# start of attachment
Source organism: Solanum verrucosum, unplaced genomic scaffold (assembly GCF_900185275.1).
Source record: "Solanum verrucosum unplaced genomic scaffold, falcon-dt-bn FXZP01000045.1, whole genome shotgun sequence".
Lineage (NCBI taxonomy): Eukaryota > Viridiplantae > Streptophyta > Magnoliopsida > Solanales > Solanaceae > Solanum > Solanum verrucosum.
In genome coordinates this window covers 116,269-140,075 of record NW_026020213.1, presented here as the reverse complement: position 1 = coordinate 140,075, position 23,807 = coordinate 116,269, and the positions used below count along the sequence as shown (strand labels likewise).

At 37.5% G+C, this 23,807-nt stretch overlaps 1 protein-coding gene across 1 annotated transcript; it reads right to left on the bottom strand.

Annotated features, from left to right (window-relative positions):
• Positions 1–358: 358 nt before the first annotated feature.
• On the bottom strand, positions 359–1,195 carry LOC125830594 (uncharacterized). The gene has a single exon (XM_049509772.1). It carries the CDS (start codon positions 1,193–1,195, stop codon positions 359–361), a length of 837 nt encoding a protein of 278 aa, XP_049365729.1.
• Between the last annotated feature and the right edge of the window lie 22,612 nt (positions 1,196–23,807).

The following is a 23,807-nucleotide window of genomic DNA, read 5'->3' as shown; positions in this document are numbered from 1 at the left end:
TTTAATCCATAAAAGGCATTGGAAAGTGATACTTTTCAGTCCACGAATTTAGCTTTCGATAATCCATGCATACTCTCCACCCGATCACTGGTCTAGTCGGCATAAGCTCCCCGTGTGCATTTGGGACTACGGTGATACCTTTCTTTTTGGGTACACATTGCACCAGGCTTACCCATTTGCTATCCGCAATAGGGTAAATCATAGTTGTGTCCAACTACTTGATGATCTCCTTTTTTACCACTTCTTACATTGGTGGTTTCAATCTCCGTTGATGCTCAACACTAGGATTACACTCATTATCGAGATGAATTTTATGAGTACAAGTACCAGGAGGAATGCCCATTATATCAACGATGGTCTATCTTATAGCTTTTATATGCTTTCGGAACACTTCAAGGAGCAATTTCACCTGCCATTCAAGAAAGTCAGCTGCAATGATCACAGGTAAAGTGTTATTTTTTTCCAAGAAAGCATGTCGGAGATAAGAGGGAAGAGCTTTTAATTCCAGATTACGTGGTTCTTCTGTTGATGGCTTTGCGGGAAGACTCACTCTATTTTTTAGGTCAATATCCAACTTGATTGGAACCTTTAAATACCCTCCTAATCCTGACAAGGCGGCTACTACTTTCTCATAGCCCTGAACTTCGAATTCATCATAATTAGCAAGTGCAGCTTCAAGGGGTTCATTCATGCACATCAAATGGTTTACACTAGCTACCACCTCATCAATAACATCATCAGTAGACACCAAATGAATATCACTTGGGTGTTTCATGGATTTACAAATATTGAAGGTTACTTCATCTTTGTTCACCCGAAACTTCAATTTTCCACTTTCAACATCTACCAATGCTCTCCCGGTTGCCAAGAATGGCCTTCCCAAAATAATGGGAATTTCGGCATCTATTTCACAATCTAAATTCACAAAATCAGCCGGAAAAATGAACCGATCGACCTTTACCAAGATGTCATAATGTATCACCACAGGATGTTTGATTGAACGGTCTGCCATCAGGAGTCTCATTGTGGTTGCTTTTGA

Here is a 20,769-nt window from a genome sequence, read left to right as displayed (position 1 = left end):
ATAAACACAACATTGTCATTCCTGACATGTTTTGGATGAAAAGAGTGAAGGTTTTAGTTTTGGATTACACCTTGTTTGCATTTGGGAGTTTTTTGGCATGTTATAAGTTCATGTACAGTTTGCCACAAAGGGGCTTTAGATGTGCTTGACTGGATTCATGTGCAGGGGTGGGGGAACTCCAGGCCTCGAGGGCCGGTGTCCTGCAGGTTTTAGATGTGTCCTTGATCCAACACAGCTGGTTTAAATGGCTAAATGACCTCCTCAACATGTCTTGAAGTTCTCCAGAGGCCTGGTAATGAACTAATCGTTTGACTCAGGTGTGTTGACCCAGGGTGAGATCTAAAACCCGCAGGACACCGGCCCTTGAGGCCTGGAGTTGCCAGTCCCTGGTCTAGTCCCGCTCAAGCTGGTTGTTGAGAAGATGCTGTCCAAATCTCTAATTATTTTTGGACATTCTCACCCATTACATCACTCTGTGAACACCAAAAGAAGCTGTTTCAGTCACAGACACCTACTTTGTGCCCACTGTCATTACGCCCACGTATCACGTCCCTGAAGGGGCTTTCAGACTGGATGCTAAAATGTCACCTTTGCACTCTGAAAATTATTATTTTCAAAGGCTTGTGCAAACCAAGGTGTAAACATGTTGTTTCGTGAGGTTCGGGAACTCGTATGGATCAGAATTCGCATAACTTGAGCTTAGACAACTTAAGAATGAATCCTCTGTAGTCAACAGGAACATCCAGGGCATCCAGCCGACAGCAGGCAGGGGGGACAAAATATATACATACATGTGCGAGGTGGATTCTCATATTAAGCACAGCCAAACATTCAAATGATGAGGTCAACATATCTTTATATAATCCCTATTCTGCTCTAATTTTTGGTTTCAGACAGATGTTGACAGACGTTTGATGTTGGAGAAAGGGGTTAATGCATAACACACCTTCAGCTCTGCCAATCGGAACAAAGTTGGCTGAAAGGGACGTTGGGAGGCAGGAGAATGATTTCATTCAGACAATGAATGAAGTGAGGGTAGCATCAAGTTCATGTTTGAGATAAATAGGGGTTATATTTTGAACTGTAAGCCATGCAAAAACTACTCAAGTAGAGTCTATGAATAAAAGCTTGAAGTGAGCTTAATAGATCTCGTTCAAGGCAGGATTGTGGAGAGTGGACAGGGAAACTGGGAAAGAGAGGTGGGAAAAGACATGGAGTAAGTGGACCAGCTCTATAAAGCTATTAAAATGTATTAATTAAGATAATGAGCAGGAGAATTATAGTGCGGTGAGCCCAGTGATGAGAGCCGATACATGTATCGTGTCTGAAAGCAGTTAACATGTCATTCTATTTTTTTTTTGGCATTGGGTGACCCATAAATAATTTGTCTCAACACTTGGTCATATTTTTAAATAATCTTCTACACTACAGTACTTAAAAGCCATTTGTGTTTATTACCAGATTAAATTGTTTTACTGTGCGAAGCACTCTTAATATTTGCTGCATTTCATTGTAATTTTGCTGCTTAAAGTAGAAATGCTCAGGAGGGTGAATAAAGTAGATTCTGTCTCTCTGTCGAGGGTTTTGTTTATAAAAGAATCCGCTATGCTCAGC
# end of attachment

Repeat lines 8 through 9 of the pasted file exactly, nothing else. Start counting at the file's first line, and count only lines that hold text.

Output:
• On the bottom strand, positions 359–1,195 carry LOC125830594 (uncharacterized). The gene has a single exon (XM_049509772.1). It carries the CDS (start codon positions 1,193–1,195, stop codon positions 359–361), a length of 837 nt encoding a protein of 278 aa, XP_049365729.1.
• Between the last annotated feature and the right edge of the window lie 22,612 nt (positions 1,196–23,807).